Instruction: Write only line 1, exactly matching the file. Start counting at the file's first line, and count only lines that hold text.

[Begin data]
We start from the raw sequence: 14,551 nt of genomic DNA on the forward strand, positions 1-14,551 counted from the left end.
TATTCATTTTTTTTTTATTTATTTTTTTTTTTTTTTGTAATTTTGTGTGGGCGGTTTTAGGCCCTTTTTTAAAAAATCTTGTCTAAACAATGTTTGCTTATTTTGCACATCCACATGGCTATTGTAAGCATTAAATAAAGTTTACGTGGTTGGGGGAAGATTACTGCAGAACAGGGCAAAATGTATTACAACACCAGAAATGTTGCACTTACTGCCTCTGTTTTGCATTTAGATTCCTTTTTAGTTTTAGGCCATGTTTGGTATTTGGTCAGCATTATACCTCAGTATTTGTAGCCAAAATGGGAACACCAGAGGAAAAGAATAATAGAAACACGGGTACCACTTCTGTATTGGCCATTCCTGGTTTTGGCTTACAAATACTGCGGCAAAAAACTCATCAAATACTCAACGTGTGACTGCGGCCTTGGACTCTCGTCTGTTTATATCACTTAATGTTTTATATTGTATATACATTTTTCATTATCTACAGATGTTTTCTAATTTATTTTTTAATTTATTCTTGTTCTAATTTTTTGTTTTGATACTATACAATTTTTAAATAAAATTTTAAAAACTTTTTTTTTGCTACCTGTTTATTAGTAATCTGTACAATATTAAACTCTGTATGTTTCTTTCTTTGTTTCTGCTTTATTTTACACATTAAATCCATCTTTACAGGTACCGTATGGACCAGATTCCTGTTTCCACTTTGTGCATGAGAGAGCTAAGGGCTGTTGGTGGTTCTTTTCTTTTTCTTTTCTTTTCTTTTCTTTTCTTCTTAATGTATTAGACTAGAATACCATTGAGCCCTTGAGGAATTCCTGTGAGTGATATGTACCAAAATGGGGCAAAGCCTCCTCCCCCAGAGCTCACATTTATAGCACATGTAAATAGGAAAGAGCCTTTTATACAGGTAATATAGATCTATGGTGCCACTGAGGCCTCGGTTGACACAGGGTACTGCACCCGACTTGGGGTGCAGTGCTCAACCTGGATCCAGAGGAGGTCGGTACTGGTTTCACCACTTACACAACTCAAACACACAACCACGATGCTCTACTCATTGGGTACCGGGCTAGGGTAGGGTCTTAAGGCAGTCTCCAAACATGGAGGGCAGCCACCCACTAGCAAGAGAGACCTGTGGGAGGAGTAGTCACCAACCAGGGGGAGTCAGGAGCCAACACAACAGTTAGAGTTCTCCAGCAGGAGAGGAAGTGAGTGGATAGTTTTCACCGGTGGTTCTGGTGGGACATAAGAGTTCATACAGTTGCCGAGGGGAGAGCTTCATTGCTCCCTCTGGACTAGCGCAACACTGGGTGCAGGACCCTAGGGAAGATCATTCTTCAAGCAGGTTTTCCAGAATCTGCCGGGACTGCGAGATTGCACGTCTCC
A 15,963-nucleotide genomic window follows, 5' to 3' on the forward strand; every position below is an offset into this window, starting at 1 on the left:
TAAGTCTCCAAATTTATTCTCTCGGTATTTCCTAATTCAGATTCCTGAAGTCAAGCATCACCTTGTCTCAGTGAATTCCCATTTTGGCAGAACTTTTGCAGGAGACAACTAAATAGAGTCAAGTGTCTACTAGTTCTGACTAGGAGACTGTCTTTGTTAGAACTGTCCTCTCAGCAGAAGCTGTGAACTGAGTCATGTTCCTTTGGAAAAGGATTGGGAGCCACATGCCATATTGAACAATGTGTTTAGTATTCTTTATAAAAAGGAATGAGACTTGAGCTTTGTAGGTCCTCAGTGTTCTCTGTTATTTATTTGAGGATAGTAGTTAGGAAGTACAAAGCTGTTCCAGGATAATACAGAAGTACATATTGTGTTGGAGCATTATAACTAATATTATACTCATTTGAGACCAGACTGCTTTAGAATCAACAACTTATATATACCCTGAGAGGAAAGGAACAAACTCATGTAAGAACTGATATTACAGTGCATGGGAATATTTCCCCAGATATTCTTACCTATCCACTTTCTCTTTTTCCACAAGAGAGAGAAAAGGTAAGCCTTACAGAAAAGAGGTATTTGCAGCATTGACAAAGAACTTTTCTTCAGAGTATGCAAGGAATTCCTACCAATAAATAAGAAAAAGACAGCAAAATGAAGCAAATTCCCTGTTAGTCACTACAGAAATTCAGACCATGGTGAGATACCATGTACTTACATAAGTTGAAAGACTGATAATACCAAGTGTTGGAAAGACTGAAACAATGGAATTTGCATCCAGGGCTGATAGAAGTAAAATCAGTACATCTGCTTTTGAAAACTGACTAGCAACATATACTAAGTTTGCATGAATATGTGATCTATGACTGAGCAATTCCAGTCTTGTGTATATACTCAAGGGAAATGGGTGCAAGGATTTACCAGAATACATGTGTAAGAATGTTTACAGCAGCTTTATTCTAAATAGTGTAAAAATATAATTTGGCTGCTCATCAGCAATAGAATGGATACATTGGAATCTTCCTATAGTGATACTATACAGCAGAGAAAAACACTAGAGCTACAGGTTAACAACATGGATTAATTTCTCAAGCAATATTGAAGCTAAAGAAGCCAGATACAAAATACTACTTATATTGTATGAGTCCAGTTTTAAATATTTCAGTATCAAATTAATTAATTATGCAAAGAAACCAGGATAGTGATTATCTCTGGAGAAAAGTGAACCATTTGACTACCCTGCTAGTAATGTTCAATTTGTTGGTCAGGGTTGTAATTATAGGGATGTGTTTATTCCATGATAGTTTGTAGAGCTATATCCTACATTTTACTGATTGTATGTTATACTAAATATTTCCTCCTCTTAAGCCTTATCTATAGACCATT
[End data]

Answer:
We start from the raw sequence: 14,551 nt of genomic DNA on the forward strand, positions 1-14,551 counted from the left end.